Manana - let's start from the beginning. My life during the first part of 2007 was dedicated to PBP and then, after 83:31 hours, everything was over, creating a huge void and I was wondering whether life would ever be sweet again. Priscilla, my greatest fan and avid supporter of my passion, told me to get back on the bike; was it an act of self-preservation? She found the Peru Tour on the PAC TOUR web site and thought that Lon Haldeman’s approach to life, combining the passion for cycling and helping to build a better world, was admirable and something to join in.
On TACA bikes fly standby
Lon suggested bringing a bike that could be given to a local rider after the tour and my friend Maile had an old mountain bike and parts that found a good home in Peru. TACA airlines offered the cheapest tickets and the flight was scheduled to leave at 0500 hours from DC. When I showed up at the counter with my bike box I was told that everything in cardboard boxes was flying standby. Well, families returning to their home country had lined up with umpty cardboard boxes containing everything from swing sets to appliances, and as predicted my bike only arrived after our tour was over.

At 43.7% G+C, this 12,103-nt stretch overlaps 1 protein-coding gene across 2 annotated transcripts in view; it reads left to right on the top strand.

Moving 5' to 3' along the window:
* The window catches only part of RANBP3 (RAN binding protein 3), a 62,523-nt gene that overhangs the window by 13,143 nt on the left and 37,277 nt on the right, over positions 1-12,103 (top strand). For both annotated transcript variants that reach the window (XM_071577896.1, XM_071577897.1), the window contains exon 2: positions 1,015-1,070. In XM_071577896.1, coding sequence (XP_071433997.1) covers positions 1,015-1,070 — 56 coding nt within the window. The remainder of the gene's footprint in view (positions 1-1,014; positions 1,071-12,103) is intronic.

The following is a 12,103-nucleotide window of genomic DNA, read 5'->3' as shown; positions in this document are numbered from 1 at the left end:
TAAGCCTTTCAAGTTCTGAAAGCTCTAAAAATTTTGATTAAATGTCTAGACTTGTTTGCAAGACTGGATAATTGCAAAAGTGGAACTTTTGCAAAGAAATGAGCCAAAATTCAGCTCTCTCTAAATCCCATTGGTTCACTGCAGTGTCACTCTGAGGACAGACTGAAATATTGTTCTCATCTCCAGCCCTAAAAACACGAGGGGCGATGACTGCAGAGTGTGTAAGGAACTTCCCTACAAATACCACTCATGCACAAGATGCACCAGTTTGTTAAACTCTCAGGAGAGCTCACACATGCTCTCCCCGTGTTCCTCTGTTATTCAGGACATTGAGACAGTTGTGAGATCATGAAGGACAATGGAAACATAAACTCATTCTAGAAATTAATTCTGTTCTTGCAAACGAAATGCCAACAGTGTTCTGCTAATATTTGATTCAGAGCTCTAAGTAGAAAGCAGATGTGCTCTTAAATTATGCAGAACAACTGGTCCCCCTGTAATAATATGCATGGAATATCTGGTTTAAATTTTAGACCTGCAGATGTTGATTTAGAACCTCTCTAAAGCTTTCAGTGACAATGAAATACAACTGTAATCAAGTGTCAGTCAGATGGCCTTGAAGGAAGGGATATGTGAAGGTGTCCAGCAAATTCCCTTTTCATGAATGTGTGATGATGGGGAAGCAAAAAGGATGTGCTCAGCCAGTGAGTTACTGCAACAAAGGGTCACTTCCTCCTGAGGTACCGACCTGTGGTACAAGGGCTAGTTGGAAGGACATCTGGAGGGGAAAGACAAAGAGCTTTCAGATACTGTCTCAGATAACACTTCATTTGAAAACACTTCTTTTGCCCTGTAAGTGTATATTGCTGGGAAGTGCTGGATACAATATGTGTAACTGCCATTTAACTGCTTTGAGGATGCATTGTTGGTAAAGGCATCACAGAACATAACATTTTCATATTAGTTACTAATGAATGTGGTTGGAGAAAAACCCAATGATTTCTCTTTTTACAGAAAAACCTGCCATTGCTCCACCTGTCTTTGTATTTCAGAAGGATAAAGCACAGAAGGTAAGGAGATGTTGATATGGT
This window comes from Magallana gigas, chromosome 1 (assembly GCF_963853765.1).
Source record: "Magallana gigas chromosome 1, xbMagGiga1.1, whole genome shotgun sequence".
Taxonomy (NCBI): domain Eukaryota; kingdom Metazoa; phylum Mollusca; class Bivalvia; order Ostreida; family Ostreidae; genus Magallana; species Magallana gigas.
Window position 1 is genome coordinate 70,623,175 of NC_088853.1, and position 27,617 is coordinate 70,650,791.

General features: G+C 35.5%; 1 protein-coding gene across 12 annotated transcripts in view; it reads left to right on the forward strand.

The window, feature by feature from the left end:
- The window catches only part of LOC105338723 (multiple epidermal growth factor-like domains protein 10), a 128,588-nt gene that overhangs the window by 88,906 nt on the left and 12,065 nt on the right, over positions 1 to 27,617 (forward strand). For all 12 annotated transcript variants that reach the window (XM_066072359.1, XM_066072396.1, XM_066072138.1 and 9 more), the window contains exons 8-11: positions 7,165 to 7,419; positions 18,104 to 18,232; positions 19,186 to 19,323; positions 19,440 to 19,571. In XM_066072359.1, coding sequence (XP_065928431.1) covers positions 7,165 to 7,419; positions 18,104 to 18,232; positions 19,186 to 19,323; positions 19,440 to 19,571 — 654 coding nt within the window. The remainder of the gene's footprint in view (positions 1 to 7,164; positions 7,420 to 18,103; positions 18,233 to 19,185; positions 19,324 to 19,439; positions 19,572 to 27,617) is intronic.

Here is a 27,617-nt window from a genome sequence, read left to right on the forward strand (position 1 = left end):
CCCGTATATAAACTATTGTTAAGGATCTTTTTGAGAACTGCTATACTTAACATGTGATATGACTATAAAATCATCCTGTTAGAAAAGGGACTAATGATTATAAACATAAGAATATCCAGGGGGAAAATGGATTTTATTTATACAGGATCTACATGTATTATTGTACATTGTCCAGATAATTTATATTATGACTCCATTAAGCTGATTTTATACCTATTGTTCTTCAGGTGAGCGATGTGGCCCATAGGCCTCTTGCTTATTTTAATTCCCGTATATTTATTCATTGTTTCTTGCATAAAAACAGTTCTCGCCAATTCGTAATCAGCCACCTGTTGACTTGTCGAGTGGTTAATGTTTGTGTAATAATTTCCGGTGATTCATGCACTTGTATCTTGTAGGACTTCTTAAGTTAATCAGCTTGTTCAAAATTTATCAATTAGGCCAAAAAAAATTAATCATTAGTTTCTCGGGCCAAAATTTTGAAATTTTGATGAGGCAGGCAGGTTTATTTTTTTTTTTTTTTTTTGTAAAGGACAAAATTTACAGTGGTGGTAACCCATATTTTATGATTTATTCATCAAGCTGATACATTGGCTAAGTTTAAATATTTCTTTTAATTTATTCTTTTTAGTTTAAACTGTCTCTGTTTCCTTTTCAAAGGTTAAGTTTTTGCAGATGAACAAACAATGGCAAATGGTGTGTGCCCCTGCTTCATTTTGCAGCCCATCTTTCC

The principal and his new bike. I purchased another mountain bike in Tarapoto and it has now had a good home with the principal and students of the “School of the Dolphins” in Iquitos. Maile's bike finally arrived on our last day in Iquitos, just in time to assemble it and present it to the local cyclists and firemen.